Thomas White has written a paper on the validity of baptism over at baptisttheology.org. I wish to review it here for several reasons:
- Dr. White is an exceptionally learned and reasoned commentator, especially on this subject. His dissertation analyzing James Pendleton has brought him into close contact with the subject of baptism.
- The subject matter could hardly be more relevant to current events in the SBC.
- Aspects of White's paper overlap with my recent blog series on church validity.
- White was one of the graders of my dissertation, and therefore any opportunity to critique his work will serve as a welcome vengeance and catharsis. :-) (Actually, I consider Dr. White a friend)
White posits six attributes that make valid baptism: subject, mode, meaning, church, administrator, and formula. I do not see how any thinking Baptist can disagree that each of these categories impacts the validity of baptism. Many will perhaps differ as to how right baptism must be in each of these areas in order to be valid, but can any say that any of these areas is irrelevant? To be baptized in the name of Elvis Presley would surely not be valid Christian baptism. To be baptized by a Buddhist monk could not be Christian baptism, could it? To be baptized under the auspices of a Mormon temple is not Christian baptism, is it? To be baptized by waterslide would hardly be recognizable as valid baptism. Each of these categories rightly belongs in this discussion.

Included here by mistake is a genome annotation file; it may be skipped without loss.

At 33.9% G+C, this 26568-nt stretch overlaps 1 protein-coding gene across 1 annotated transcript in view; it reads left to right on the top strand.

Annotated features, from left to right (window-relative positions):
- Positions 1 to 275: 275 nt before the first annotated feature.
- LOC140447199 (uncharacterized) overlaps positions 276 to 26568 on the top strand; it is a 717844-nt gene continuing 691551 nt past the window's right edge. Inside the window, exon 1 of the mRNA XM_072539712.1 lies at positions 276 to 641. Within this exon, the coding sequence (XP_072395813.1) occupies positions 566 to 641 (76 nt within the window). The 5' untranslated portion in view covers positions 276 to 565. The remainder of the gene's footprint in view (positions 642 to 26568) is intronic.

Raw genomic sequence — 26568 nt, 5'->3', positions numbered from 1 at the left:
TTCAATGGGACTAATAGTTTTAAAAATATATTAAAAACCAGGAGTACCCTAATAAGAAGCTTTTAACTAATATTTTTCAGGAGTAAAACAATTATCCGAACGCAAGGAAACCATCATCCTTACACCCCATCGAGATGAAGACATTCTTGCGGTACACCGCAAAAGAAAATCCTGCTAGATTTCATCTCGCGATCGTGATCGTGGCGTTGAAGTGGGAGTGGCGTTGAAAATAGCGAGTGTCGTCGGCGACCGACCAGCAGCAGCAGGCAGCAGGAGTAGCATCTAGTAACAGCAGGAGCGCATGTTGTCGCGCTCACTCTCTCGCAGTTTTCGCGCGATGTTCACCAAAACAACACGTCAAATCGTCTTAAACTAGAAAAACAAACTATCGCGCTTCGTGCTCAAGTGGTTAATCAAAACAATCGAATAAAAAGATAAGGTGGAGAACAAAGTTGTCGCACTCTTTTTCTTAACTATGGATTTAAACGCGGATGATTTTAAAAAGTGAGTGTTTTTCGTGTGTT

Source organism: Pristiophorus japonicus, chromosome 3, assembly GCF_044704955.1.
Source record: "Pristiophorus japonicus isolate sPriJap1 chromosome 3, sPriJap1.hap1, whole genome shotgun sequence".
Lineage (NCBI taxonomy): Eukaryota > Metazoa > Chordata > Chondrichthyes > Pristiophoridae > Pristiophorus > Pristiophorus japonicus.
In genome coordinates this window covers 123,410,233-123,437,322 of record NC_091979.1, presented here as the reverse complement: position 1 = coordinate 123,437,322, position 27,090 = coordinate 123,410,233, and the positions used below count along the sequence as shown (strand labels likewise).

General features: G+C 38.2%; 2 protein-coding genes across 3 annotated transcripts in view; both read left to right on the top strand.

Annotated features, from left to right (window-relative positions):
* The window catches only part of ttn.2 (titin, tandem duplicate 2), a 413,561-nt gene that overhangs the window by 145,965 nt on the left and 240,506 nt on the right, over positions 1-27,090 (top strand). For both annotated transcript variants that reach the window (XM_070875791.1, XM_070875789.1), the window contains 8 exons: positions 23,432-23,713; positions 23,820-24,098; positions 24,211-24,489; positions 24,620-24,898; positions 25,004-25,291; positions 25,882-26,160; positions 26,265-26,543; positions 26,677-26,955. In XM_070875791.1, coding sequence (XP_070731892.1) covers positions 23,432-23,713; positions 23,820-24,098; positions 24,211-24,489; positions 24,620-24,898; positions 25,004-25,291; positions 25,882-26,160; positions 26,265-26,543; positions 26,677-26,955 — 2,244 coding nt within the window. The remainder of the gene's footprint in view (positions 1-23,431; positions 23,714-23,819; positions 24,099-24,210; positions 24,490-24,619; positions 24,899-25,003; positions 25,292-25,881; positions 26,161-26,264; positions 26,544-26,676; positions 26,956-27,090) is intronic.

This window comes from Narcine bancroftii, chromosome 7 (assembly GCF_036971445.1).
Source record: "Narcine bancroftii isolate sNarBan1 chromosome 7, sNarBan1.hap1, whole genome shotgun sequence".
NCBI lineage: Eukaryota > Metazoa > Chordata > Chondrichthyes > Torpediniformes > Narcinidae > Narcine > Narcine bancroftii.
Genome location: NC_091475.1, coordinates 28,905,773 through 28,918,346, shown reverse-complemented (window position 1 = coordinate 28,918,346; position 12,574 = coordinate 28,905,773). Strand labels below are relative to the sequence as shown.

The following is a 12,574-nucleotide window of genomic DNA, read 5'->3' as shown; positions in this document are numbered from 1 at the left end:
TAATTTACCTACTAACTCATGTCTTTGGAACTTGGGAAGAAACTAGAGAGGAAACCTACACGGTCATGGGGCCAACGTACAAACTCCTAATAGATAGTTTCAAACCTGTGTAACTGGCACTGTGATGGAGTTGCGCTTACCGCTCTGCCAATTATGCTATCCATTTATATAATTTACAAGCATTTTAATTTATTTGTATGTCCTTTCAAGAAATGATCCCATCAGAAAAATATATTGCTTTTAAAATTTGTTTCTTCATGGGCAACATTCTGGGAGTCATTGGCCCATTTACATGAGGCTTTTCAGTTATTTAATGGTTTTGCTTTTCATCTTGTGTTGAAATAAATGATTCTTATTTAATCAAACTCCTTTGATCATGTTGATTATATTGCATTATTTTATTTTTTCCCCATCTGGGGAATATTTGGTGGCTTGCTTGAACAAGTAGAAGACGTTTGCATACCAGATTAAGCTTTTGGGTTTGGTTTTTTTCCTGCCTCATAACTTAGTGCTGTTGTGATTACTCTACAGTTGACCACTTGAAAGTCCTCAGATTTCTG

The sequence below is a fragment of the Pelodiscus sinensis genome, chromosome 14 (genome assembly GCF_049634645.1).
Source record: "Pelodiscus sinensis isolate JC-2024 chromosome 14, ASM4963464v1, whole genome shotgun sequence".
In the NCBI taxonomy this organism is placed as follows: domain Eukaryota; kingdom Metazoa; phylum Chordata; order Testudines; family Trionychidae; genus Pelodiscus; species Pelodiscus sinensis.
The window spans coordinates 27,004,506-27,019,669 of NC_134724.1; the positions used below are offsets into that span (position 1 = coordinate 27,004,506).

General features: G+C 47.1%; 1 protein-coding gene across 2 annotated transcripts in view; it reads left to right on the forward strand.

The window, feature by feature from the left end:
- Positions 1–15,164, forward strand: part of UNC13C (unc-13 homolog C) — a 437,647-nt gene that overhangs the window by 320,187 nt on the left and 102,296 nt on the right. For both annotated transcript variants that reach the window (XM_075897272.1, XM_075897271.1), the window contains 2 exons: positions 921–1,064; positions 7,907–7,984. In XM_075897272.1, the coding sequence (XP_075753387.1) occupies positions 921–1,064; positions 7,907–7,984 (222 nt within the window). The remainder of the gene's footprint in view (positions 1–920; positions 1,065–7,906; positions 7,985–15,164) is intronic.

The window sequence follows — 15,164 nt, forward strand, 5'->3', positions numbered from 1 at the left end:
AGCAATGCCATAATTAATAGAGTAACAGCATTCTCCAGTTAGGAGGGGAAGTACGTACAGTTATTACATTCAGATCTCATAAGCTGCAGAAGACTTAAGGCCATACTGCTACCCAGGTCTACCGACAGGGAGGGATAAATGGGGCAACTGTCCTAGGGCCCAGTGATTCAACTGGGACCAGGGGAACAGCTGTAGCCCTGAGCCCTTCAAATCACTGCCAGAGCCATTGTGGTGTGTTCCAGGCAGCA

Under the category of "church," White gives a significant essay regarding what differentiates a true church from a false church. His definition differs from mine, and is therefore, by definition, wrong. :-)
But I enjoyed White's argument greatly. White stands on solid theological and historical grounds for his conclusions. He employs the time-honored distinction between attributes that impact the "being" of a church and those that impact "well-being." I would join him in his exact definition, but for the fact that none of the items White has in view under the "being" category seem to have been on the line for the Ephesian church of Revelation 2. I like his system a lot better than mine; I just don't think it answers the questions that Jesus' lampstand admonition raises in my mind.
I'm not sure whether it is possible for Southern Baptists to read this article with an open mind. So many of us are so committed to our personal beliefs about baptism. But I want to encourage you to click the link above, visit Thomas's paper, and read it carefully. Even if you differ at a few points, as I have done at one point above, you will be much the better for having read it. If this vital (in both senses of the word) discussion continues in Baptist life, perhaps we will learn a great deal in spite of ourselves.